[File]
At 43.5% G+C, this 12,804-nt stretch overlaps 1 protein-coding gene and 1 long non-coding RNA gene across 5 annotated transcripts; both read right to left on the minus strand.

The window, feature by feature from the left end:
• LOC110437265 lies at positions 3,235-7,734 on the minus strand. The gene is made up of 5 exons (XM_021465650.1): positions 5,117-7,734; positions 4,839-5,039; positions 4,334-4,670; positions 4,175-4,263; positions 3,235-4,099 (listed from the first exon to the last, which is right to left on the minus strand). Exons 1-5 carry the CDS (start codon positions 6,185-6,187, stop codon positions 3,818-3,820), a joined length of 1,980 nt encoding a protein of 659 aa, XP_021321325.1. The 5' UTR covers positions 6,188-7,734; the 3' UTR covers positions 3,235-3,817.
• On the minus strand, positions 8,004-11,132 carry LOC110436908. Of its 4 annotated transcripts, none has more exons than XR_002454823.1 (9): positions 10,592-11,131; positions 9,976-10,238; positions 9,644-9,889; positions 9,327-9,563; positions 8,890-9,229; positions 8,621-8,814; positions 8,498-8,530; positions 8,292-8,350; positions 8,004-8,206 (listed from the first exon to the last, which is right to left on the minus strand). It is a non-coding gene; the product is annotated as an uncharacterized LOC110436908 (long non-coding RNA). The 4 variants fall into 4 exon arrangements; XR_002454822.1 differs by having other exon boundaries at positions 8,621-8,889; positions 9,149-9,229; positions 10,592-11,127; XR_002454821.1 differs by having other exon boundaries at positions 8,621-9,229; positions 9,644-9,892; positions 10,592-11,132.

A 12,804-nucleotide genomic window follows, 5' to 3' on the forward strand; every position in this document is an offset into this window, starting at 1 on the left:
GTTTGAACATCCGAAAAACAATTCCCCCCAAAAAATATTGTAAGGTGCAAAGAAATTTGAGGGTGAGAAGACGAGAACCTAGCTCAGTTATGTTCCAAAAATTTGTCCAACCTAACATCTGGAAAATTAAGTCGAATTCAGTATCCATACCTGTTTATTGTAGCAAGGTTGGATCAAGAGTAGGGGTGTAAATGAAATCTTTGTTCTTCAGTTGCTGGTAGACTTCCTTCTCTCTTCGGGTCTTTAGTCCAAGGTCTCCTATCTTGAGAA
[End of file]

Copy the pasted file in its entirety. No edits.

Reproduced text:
At 43.5% G+C, this 12,804-nt stretch overlaps 1 protein-coding gene and 1 long non-coding RNA gene across 5 annotated transcripts; both read right to left on the minus strand.

The window, feature by feature from the left end:
• LOC110437265 lies at positions 3,235-7,734 on the minus strand. The gene is made up of 5 exons (XM_021465650.1): positions 5,117-7,734; positions 4,839-5,039; positions 4,334-4,670; positions 4,175-4,263; positions 3,235-4,099 (listed from the first exon to the last, which is right to left on the minus strand). Exons 1-5 carry the CDS (start codon positions 6,185-6,187, stop codon positions 3,818-3,820), a joined length of 1,980 nt encoding a protein of 659 aa, XP_021321325.1. The 5' UTR covers positions 6,188-7,734; the 3' UTR covers positions 3,235-3,817.
• On the minus strand, positions 8,004-11,132 carry LOC110436908. Of its 4 annotated transcripts, none has more exons than XR_002454823.1 (9): positions 10,592-11,131; positions 9,976-10,238; positions 9,644-9,889; positions 9,327-9,563; positions 8,890-9,229; positions 8,621-8,814; positions 8,498-8,530; positions 8,292-8,350; positions 8,004-8,206 (listed from the first exon to the last, which is right to left on the minus strand). It is a non-coding gene; the product is annotated as an uncharacterized LOC110436908 (long non-coding RNA). The 4 variants fall into 4 exon arrangements; XR_002454822.1 differs by having other exon boundaries at positions 8,621-8,889; positions 9,149-9,229; positions 10,592-11,127; XR_002454821.1 differs by having other exon boundaries at positions 8,621-9,229; positions 9,644-9,892; positions 10,592-11,132.

A 12,804-nucleotide genomic window follows, 5' to 3' on the forward strand; every position in this document is an offset into this window, starting at 1 on the left:
GTTTGAACATCCGAAAAACAATTCCCCCCAAAAAATATTGTAAGGTGCAAAGAAATTTGAGGGTGAGAAGACGAGAACCTAGCTCAGTTATGTTCCAAAAATTTGTCCAACCTAACATCTGGAAAATTAAGTCGAATTCAGTATCCATACCTGTTTATTGTAGCAAGGTTGGATCAAGAGTAGGGGTGTAAATGAAATCTTTGTTCTTCAGTTGCTGGTAGACTTCCTTCTCTCTTCGGGTCTTTAGTCCAAGGTCTCCTATCTTGAGAA